St. Joseph's Hospital and Medical Center
Phoenix, AZ

Syska Hennessy Group provides extensive infrastructure consulting to Catholic Healthcare West's largest facility - the 1.3M sq. ft. campus of St. Joseph's Hospital in Phoenix, Arizona. Just five years ago the campus on 3rd Avenue and Thomas had a much different look. The hospital had two chiller plants. One of these chiller plants was co-located in the center of the main hospital building with the high-pressure steam plant. The hospital administrators were again in a growth mode and saw the central real estate taken-up by the old plant as too valuable. This location was also problematic due to the fact that the systems within plant were boxed in by the growth of the medical facility over the years. No expansion of the boiler plant or this internal chiller plant was possible. Also as part of this project an existing utility tunnel needed to be eliminated to allow for the growth of the medical facility. This tunnel carried all of the main medical gas systems to the hospital.

Syska Hennessy Group was acquired to first be the campus utilities master plan engineer as well as to produce a central plant study. Our concept was to move all of the chillers to the north plant, create a new north boiler plant and completely rework all of the piping systems. The study compared co-generation and a couple different hybrid plants to an all-electric plant. Through our analysis of the existing conditions of the facility we found that the hydraulics of the chilled water system were such that several large portions of the main hospital were being starved of capacity during peak season.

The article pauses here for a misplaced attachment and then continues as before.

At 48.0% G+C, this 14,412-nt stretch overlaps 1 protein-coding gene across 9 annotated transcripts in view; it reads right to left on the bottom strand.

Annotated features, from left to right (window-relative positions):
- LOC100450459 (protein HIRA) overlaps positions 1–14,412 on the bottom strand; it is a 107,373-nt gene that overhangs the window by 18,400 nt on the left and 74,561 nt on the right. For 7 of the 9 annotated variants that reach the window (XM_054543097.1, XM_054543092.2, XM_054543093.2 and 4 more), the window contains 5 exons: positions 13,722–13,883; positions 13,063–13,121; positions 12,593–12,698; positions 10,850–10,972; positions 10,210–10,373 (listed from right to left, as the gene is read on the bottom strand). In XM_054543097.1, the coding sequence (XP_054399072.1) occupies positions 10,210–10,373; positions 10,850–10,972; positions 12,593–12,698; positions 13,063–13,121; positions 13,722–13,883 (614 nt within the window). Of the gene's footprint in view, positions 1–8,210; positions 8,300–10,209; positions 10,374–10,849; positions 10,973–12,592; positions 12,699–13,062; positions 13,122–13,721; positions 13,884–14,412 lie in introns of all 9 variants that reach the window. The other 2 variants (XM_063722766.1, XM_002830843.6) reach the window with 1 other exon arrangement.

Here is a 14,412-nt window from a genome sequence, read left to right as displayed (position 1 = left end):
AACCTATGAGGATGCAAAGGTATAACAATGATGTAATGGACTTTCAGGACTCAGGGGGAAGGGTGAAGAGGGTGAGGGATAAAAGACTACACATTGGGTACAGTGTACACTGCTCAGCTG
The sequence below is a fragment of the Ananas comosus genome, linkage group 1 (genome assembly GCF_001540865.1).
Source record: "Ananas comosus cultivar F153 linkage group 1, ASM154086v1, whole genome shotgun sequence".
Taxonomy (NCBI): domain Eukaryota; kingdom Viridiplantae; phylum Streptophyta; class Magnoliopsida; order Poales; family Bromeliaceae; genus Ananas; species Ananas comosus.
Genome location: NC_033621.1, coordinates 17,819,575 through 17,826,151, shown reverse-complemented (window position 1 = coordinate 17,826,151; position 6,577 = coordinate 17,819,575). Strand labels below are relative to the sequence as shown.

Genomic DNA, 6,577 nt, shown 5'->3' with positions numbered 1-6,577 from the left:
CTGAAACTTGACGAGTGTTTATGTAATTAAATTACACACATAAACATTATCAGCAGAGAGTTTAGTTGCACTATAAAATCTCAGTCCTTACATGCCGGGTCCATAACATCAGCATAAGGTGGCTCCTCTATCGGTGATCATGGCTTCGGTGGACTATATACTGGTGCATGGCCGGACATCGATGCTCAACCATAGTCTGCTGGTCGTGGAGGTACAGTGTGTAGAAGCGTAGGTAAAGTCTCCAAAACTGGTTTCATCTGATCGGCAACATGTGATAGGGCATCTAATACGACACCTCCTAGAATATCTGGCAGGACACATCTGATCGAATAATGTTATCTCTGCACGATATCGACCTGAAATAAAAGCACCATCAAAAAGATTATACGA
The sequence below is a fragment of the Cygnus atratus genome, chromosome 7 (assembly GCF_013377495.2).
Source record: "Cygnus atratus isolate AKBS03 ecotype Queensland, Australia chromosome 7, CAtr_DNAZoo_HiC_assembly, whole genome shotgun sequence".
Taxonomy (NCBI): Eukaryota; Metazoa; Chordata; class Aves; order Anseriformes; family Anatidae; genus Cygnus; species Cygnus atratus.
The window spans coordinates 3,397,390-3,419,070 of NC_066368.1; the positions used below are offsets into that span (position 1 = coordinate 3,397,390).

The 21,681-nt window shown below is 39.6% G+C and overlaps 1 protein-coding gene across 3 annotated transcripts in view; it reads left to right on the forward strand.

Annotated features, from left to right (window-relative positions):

St. Joseph Chiller

The result of the owner's review of the study was a hybrid plant. 3250 ton electric and 2500 tons gas-fired absorption, as well as a new 30,000 #/hr, 125 psig steam plant. Our redesign of the plant occurred in phases, as did all of the cross connections within the main hospital. To keep them in business, all of the new capacity had to installed and operational prior to tying into the hospital and removing the old plant. The piping within the existing plant could not support the new total capacity, so all new piping and pumping systems were installed in phases. This allowed us to bring the new gas-fired portion of the plant on-line to pickup the load of the hospital, so the existing electric portion of the plant could be retrofitted to work in harmony with the new system. All of the hospital's chilled water, steam and medical gas systems were tied over to the new equipment with NO Downtime. Internal to the hospital several variable speed booster pumping stations were installed which resolved the hydraulic problems in an energy saving manner with variable frequency drives and return water maximizing logic.